A New Model for development: USAId MANAgeMeNt & process reform JUNe 2014 A New Model for Development: USAID Management & Process Reform June 2014 Four years ago, President Obama elevated development alongside diplomacy and defense as a core pillar of America s national security

More information

Subj: NAVAL POSTGRADUATE SCHOOL MISSION AND FUNCTIONS

Subj: NAVAL POSTGRADUATE SCHOOL MISSION AND FUNCTIONS DEPARTMENT OF THE NAVY OFFICE OF THE CHIEF OF NAVAL OPERATIONS 2000 NAVY PENTAGON WASHINGTON, DC 20350-2000 OPNAVINST 5450.210D NPS OPNAV INSTRUCTION 5450.210D From: Chief of Naval Operations Subj: NAVAL

More information

Department of Defense INSTRUCTION. Science and Technology Reinvention Laboratory (STRL) Personnel Demonstration Projects

Department of Defense INSTRUCTION. Science and Technology Reinvention Laboratory (STRL) Personnel Demonstration Projects Department of Defense INSTRUCTION NUMBER 1400.37 July 28, 2009 USD(P&R) SUBJECT: Science and Technology Reinvention Laboratory (STRL) Personnel Demonstration Projects References: See Enclosure 1 1. PURPOSE.

More information

Strategic Plan 2011 Office of Small Business Programs

Strategic Plan 2011 Office of Small Business Programs Making Opportunities for American Small Businesses Strategic Plan 2011 Office of Small Business Programs Under Secretary of Defense (Acquisition, Technology, and Logistics) Department of Defense Message

More information

International cooperation in defense acquisition programs is an important but complex undertaking.

International cooperation in defense acquisition programs is an important but complex undertaking. H U M A N C A P I T A L I N I T I A T I V E S New Career Path Recognizes Global Scope of Acquisitions International Acquisition Career Path Duane Tripp Roy Wood International cooperation in defense acquisition

More information

Department of Defense INSTRUCTION

Department of Defense INSTRUCTION Department of Defense INSTRUCTION NUMBER 6000.08 January 22, 2014 USD(P&R) SUBJECT: Defense Health Program Research and Clinical Investigation Programs References: See Enclosure 1 1. PURPOSE. This instruction:

More information

DOD BUSINESS SYSTEMS MODERNIZATION. Additional Action Needed to Achieve Intended Outcomes

DOD BUSINESS SYSTEMS MODERNIZATION. Additional Action Needed to Achieve Intended Outcomes United States Government Accountability Office Report to Congressional Committees July 2015 DOD BUSINESS SYSTEMS MODERNIZATION Additional Action Needed to Achieve Intended Outcomes GAO-15-627 July 2015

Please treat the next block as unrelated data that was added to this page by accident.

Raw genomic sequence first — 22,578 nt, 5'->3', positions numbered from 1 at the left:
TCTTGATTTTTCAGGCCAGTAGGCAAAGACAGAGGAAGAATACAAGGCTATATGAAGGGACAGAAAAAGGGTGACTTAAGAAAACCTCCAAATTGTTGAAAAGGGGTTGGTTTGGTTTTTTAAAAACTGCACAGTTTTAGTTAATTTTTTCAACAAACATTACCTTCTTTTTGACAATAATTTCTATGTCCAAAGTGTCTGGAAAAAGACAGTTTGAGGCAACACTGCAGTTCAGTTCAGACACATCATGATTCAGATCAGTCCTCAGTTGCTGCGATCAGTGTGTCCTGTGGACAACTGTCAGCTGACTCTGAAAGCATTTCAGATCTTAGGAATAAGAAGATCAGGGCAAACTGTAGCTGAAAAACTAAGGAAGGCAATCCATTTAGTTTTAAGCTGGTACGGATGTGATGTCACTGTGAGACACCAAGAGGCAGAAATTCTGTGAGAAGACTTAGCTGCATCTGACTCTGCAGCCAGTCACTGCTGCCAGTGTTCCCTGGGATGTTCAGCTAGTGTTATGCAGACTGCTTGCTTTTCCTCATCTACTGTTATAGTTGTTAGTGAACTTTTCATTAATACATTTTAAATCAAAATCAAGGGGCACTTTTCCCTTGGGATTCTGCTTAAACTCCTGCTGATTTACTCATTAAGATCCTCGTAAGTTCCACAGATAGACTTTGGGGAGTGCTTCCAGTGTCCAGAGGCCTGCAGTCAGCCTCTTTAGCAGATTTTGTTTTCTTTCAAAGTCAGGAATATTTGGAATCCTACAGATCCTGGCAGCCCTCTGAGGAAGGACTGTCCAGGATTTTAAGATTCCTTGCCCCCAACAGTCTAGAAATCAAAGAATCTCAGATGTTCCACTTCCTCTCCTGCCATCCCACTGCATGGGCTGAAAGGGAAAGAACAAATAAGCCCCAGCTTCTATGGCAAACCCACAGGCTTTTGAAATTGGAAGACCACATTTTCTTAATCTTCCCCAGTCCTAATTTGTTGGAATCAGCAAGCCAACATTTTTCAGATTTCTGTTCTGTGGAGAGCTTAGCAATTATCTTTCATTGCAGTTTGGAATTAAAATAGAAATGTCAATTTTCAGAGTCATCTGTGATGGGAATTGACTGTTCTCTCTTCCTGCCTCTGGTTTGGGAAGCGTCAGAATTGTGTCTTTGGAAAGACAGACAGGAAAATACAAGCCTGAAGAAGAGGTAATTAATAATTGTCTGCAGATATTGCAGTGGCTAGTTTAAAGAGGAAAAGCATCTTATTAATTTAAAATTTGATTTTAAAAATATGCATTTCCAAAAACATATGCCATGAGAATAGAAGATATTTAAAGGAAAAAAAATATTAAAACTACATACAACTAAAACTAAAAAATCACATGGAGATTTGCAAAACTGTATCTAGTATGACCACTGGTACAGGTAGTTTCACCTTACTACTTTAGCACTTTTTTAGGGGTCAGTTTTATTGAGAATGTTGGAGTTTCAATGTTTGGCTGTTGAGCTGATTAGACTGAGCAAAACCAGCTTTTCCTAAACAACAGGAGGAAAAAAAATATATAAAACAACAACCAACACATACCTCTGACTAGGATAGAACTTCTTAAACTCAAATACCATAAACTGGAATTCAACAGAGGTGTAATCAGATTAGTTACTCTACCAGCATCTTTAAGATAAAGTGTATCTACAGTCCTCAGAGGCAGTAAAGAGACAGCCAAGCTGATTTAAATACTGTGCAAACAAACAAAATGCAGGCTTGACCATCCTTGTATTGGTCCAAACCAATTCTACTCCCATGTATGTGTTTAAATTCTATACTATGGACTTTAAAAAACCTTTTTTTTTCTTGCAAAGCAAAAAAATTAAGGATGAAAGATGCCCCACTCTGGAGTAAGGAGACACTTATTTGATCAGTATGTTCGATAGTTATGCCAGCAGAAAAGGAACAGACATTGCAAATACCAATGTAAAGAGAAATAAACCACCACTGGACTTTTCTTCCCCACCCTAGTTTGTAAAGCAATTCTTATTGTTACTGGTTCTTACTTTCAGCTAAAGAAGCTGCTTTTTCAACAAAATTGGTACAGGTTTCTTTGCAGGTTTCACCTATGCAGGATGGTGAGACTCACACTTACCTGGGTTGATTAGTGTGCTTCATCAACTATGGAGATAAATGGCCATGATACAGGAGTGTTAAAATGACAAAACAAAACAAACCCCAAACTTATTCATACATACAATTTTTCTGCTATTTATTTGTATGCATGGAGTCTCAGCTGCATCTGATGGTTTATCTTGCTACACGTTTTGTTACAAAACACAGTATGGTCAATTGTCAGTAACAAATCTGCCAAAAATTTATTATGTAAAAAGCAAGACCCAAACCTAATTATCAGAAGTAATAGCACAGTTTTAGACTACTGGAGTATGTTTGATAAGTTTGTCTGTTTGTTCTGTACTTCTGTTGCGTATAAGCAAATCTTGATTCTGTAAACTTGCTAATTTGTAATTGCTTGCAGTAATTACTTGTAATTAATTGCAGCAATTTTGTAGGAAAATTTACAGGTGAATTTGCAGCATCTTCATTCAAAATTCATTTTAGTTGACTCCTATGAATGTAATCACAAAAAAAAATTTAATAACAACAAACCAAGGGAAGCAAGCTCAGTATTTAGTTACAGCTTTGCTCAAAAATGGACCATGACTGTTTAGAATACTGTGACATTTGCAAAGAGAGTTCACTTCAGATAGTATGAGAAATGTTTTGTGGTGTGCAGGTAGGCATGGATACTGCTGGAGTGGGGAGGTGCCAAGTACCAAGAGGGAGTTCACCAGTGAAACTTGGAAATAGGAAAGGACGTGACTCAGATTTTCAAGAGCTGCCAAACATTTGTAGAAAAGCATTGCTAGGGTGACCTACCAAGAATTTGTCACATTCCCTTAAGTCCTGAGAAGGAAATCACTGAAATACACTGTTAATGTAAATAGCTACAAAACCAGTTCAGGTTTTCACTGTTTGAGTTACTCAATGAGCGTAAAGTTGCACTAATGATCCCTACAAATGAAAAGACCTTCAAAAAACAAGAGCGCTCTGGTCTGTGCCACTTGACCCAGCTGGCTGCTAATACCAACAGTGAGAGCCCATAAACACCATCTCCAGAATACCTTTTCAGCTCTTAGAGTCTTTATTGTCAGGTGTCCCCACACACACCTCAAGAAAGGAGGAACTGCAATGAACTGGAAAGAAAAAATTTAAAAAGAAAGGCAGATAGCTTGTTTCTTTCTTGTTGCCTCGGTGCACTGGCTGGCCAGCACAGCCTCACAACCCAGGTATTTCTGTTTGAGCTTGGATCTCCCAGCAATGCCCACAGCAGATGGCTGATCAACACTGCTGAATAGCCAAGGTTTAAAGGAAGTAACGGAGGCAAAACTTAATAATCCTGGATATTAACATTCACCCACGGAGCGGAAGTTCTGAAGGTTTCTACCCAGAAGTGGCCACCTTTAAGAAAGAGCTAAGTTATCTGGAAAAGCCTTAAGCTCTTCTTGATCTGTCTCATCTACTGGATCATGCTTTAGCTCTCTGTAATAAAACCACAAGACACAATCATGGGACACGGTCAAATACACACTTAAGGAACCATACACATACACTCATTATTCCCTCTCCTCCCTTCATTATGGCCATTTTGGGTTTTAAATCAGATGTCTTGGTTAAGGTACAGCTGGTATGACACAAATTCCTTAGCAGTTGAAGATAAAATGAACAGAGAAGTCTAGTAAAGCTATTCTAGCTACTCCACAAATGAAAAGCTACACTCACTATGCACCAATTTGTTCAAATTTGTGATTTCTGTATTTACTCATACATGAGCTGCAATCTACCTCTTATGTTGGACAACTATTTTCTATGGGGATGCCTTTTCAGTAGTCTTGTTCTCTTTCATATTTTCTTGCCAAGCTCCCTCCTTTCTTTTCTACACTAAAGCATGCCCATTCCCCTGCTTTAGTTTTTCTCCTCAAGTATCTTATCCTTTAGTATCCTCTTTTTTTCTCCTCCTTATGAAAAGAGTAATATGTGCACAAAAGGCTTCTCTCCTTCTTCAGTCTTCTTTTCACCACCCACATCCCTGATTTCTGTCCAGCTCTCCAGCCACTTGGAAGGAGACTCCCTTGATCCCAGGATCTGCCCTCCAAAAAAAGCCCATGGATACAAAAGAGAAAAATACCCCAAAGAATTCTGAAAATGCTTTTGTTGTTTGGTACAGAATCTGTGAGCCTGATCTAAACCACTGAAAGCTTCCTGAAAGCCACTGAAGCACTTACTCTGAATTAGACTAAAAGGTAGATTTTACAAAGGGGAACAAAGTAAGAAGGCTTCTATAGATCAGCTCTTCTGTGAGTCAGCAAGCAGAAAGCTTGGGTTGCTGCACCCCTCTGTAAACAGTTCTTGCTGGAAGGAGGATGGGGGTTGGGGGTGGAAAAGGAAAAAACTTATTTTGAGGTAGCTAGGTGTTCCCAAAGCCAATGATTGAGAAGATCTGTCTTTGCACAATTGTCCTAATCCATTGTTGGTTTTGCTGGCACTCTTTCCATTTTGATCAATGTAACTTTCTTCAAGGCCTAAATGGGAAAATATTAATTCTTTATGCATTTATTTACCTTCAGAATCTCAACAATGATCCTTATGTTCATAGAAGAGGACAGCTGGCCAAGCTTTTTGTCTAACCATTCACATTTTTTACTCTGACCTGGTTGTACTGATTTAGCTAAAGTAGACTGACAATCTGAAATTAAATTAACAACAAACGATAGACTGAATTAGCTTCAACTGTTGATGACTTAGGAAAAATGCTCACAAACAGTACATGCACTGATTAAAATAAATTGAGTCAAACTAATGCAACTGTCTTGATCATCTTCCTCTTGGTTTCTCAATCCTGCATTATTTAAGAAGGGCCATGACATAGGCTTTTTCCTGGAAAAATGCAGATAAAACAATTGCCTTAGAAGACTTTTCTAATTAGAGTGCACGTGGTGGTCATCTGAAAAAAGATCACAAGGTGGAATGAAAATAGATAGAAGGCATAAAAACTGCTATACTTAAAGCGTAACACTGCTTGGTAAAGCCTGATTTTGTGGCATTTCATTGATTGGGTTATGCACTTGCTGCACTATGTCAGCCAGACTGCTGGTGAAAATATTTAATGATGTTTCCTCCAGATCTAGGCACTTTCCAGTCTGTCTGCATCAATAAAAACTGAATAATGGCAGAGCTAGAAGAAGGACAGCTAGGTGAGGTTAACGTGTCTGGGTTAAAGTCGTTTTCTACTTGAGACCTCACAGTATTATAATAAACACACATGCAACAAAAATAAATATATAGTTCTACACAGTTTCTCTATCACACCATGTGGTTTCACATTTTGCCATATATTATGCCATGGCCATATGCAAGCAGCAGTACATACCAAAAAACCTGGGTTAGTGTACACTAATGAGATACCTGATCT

More information

STRATEGIC SOURCING. Selected Agencies Should Develop Performance Measures on Inclusion of Small Businesses and OMB Should Improve Monitoring

STRATEGIC SOURCING. Selected Agencies Should Develop Performance Measures on Inclusion of Small Businesses and OMB Should Improve Monitoring United States Government Accountability Office Report to Congressional Requesters January 2014 STRATEGIC SOURCING Selected Agencies Should Develop Performance Measures on Inclusion of Small Businesses

More information

Department of Defense INSTRUCTION. Implementation and Management of the DoD-Wide Continuous Process Improvement/Lean Six Sigma (CPI/LSS) Program

Department of Defense INSTRUCTION. Implementation and Management of the DoD-Wide Continuous Process Improvement/Lean Six Sigma (CPI/LSS) Program Department of Defense INSTRUCTION NUMBER 5010.43 July 17, 2009 DCMO SUBJECT: Implementation and Management of the DoD-Wide Continuous Process Improvement/Lean Six Sigma (CPI/LSS) Program References: See

More information

Better Buying Power 3.0 INTERIM RELEASE

Better Buying Power 3.0 INTERIM RELEASE Better Buying Power 3.0 INTERIM RELEASE HON Frank Kendall, Under Secretary of Defense Acquisition, Technology & Logistics September 19, 2014 Attachments: Better Buying Power 3.0 White Paper Better Buying

More information

Human Resources Management. Portfolio Management Concept of Operations

Human Resources Management. Portfolio Management Concept of Operations Human Resources Management Portfolio Management Concept of Operations September 30, 2012 Table of Contents 1.0 Overview... 2 1.1 Background... 2 1.2 Purpose... 2 1.3 Organization of This Document... 2

More information

The DHS Small Business Innovation Research Program: Engaging Small Businesses to Meet DHS Needs and Achieving Results